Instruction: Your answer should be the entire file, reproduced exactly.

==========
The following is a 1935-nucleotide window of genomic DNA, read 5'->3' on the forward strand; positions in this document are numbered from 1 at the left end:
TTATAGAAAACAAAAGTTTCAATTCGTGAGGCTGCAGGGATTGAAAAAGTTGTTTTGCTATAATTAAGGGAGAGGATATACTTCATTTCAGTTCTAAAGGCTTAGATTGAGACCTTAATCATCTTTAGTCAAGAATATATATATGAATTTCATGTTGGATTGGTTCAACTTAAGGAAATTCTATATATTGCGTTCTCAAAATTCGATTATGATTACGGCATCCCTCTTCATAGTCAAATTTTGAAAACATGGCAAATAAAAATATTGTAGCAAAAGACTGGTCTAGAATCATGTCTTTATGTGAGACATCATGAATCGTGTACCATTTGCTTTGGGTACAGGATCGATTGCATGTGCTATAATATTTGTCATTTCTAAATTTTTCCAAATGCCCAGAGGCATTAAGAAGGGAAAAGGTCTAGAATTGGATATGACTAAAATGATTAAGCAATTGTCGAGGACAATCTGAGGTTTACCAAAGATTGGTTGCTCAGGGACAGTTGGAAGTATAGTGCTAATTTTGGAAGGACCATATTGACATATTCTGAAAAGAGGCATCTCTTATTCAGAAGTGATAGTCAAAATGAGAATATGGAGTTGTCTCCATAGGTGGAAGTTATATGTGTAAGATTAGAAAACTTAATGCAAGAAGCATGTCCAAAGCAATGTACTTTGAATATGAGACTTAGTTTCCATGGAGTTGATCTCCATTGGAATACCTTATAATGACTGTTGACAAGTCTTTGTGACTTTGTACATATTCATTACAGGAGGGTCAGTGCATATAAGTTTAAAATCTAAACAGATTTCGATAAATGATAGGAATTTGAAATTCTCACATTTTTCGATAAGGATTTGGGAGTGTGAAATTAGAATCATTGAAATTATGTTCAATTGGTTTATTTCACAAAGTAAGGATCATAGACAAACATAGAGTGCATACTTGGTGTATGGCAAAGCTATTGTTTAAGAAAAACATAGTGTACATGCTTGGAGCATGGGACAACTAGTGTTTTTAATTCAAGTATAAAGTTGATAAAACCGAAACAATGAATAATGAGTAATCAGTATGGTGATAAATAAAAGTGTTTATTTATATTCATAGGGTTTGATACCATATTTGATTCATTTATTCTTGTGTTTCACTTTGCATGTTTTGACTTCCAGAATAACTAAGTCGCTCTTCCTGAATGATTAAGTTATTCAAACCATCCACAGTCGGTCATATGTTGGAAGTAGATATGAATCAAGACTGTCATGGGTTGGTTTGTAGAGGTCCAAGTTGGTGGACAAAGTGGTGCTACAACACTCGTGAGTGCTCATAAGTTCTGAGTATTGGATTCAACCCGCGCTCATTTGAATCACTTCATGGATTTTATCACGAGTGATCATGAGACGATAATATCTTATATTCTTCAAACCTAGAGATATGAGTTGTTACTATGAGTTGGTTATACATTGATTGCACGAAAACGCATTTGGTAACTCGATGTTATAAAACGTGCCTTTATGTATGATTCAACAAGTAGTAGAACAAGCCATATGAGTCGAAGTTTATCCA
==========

The following is a 1935-nucleotide window of genomic DNA, read 5'->3' on the forward strand; positions in this document are numbered from 1 at the left end:
TTATAGAAAACAAAAGTTTCAATTCGTGAGGCTGCAGGGATTGAAAAAGTTGTTTTGCTATAATTAAGGGAGAGGATATACTTCATTTCAGTTCTAAAGGCTTAGATTGAGACCTTAATCATCTTTAGTCAAGAATATATATATGAATTTCATGTTGGATTGGTTCAACTTAAGGAAATTCTATATATTGCGTTCTCAAAATTCGATTATGATTACGGCATCCCTCTTCATAGTCAAATTTTGAAAACATGGCAAATAAAAATATTGTAGCAAAAGACTGGTCTAGAATCATGTCTTTATGTGAGACATCATGAATCGTGTACCATTTGCTTTGGGTACAGGATCGATTGCATGTGCTATAATATTTGTCATTTCTAAATTTTTCCAAATGCCCAGAGGCATTAAGAAGGGAAAAGGTCTAGAATTGGATATGACTAAAATGATTAAGCAATTGTCGAGGACAATCTGAGGTTTACCAAAGATTGGTTGCTCAGGGACAGTTGGAAGTATAGTGCTAATTTTGGAAGGACCATATTGACATATTCTGAAAAGAGGCATCTCTTATTCAGAAGTGATAGTCAAAATGAGAATATGGAGTTGTCTCCATAGGTGGAAGTTATATGTGTAAGATTAGAAAACTTAATGCAAGAAGCATGTCCAAAGCAATGTACTTTGAATATGAGACTTAGTTTCCATGGAGTTGATCTCCATTGGAATACCTTATAATGACTGTTGACAAGTCTTTGTGACTTTGTACATATTCATTACAGGAGGGTCAGTGCATATAAGTTTAAAATCTAAACAGATTTCGATAAATGATAGGAATTTGAAATTCTCACATTTTTCGATAAGGATTTGGGAGTGTGAAATTAGAATCATTGAAATTATGTTCAATTGGTTTATTTCACAAAGTAAGGATCATAGACAAACATAGAGTGCATACTTGGTGTATGGCAAAGCTATTGTTTAAGAAAAACATAGTGTACATGCTTGGAGCATGGGACAACTAGTGTTTTTAATTCAAGTATAAAGTTGATAAAACCGAAACAATGAATAATGAGTAATCAGTATGGTGATAAATAAAAGTGTTTATTTATATTCATAGGGTTTGATACCATATTTGATTCATTTATTCTTGTGTTTCACTTTGCATGTTTTGACTTCCAGAATAACTAAGTCGCTCTTCCTGAATGATTAAGTTATTCAAACCATCCACAGTCGGTCATATGTTGGAAGTAGATATGAATCAAGACTGTCATGGGTTGGTTTGTAGAGGTCCAAGTTGGTGGACAAAGTGGTGCTACAACACTCGTGAGTGCTCATAAGTTCTGAGTATTGGATTCAACCCGCGCTCATTTGAATCACTTCATGGATTTTATCACGAGTGATCATGAGACGATAATATCTTATATTCTTCAAACCTAGAGATATGAGTTGTTACTATGAGTTGGTTATACATTGATTGCACGAAAACGCATTTGGTAACTCGATGTTATAAAACGTGCCTTTATGTATGATTCAACAAGTAGTAGAACAAGCCATATGAGTCGAAGTTTATCCA